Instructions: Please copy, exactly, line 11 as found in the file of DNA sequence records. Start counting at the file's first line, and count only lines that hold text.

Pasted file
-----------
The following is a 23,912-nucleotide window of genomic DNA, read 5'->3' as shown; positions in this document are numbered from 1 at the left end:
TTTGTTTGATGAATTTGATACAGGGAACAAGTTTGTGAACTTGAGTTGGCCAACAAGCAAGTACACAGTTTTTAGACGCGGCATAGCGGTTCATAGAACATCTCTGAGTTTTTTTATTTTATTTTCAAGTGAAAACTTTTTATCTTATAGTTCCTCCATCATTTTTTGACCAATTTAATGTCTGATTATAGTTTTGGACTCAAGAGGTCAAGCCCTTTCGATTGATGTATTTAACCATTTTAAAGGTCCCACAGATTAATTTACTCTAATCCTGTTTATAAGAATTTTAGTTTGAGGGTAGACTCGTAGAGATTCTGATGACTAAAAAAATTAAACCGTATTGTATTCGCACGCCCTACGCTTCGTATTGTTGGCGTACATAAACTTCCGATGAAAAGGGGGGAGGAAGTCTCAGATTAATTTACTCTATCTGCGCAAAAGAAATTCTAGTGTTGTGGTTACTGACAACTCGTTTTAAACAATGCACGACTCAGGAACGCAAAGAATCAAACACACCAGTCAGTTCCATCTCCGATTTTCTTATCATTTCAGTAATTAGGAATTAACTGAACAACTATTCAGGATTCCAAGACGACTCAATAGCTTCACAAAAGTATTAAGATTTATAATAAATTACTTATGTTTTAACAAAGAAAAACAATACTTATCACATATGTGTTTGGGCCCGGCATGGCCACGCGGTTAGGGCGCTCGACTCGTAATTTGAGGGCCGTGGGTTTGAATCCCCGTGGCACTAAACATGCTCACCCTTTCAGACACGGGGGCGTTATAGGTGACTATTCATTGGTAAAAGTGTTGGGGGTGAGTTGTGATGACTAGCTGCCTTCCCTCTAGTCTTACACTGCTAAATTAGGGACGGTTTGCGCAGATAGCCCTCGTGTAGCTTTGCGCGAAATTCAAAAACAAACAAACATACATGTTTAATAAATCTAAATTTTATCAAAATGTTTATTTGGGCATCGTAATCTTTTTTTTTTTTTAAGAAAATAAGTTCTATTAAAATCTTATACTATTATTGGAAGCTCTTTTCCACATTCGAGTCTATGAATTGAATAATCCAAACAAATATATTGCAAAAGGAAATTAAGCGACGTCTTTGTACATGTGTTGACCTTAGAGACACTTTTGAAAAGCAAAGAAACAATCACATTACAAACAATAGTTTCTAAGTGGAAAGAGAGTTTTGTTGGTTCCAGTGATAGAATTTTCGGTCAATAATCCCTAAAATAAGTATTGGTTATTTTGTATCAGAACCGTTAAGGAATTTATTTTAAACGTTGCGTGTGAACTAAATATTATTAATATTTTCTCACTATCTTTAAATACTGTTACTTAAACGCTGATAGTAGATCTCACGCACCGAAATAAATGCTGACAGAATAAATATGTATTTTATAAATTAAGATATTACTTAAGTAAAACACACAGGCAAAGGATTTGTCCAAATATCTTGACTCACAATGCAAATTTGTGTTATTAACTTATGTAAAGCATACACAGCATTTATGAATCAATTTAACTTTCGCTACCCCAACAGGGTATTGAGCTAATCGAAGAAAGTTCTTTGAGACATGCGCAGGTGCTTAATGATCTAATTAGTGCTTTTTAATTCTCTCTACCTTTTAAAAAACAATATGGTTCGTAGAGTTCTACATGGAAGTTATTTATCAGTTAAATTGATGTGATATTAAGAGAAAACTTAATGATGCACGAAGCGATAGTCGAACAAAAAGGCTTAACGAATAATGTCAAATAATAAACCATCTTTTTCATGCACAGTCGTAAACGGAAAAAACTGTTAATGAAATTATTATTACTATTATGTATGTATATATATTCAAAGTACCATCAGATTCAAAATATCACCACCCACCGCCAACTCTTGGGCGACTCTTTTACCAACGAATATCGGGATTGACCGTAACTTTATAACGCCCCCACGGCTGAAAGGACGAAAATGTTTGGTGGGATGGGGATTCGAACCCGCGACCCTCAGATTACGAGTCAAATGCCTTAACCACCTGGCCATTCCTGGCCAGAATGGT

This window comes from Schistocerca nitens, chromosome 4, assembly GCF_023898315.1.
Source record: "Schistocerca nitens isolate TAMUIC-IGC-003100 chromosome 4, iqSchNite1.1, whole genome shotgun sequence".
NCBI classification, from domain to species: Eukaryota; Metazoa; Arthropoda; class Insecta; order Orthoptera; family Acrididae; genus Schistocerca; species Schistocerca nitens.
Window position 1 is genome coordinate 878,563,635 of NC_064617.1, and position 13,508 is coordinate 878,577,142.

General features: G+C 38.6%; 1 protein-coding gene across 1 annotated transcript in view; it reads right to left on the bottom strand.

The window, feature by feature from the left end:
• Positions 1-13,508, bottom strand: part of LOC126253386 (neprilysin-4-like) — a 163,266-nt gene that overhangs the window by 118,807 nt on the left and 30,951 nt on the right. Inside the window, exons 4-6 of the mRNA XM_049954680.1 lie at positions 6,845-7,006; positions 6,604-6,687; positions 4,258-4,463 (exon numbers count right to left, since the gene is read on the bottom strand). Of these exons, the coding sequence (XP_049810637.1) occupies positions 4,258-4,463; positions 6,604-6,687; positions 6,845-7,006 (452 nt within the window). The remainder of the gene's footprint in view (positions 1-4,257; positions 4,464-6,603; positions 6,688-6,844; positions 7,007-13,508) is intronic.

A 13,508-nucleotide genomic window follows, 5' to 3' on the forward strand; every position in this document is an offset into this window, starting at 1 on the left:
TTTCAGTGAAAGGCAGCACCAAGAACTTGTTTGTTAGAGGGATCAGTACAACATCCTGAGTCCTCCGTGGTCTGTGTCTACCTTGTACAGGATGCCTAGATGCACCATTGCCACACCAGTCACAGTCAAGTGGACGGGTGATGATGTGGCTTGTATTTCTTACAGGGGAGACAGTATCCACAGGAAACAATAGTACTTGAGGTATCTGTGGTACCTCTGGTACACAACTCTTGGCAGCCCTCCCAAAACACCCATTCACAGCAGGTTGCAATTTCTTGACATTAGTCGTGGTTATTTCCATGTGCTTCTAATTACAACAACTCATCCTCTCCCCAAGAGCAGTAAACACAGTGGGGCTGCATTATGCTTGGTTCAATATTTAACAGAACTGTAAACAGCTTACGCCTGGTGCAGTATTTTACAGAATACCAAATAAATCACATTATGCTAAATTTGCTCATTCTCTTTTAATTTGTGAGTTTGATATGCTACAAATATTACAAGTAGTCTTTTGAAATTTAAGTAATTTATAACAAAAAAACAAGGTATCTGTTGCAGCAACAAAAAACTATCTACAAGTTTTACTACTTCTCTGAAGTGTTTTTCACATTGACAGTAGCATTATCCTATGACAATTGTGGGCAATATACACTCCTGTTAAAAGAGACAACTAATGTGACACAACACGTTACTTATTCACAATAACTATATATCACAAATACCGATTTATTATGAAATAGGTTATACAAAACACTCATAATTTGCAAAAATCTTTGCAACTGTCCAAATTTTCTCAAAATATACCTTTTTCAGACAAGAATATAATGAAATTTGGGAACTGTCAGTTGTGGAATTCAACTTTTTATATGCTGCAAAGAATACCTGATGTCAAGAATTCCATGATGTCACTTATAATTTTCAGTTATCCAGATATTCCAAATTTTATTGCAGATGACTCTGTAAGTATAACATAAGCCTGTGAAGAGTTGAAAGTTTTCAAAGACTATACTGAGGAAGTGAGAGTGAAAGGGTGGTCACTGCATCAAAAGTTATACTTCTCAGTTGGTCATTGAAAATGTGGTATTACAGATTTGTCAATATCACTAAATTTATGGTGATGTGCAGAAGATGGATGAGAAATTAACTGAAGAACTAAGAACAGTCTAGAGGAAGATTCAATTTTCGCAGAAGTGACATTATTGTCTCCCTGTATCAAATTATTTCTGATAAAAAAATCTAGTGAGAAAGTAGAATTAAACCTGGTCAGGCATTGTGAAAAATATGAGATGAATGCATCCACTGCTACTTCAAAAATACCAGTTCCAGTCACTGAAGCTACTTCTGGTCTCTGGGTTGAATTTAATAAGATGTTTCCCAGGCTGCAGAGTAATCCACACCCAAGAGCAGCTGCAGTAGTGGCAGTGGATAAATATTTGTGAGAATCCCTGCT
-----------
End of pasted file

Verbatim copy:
TTTCAGTGAAAGGCAGCACCAAGAACTTGTTTGTTAGAGGGATCAGTACAACATCCTGAGTCCTCCGTGGTCTGTGTCTACCTTGTACAGGATGCCTAGATGCACCATTGCCACACCAGTCACAGTCAAGTGGACGGGTGATGATGTGGCTTGTATTTCTTACAGGGGAGACAGTATCCACAGGAAACAATAGTACTTGAGGTATCTGTGGTACCTCTGGTACACAACTCTTGGCAGCCCTCCCAAAACACCCATTCACAGCAGGTTGCAATTTCTTGACATTAGTCGTGGTTATTTCCATGTGCTTCTAATTACAACAACTCATCCTCTCCCCAAGAGCAGTAAACACAGTGGGGCTGCATTATGCTTGGTTCAATATTTAACAGAACTGTAAACAGCTTACGCCTGGTGCAGTATTTTACAGAATACCAAATAAATCACATTATGCTAAATTTGCTCATTCTCTTTTAATTTGTGAGTTTGATATGCTACAAATATTACAAGTAGTCTTTTGAAATTTAAGTAATTTATAACAAAAAAACAAGGTATCTGTTGCAGCAACAAAAAACTATCTACAAGTTTTACTACTTCTCTGAAGTGTTTTTCACATTGACAGTAGCATTATCCTATGACAATTGTGGGCAATATACACTCCTGTTAAAAGAGACAACTAATGTGACACAACACGTTACTTATTCACAATAACTATATATCACAAATACCGATTTATTATGAAATAGGTTATACAAAACACTCATAATTTGCAAAAATCTTTGCAACTGTCCAAATTTTCTCAAAATATACCTTTTTCAGACAAGAATATAATGAAATTTGGGAACTGTCAGTTGTGGAATTCAACTTTTTATATGCTGCAAAGAATACCTGATGTCAAGAATTCCATGATGTCACTTATAATTTTCAGTTATCCAGATATTCCAAATTTTATTGCAGATGACTCTGTAAGTATAACATAAGCCTGTGAAGAGTTGAAAGTTTTCAAAGACTATACTGAGGAAGTGAGAGTGAAAGGGTGGTCACTGCATCAAAAGTTATACTTCTCAGTTGGTCATTGAAAATGTGGTATTACAGATTTGTCAATATCACTAAATTTATGGTGATGTGCAGAAGATGGATGAGAAATTAACTGAAGAACTAAGAACAGTCTAGAGGAAGATTCAATTTTCGCAGAAGTGACATTATTGTCTCCCTGTATCAAATTATTTCTGATAAAAAAATCTAGTGAGAAAGTAGAATTAAACCTGGTCAGGCATTGTGAAAAATATGAGATGAATGCATCCACTGCTACTTCAAAAATACCAGTTCCAGTCACTGAAGCTACTTCTGGTCTCTGGGTTGAATTTAATAAGATGTTTCCCAGGCTGCAGAGTAATCCACACCCAAGAGCAGCTGCAGTAGTGGCAGTGGATAAATATTTGTGAGAATCCCTGCT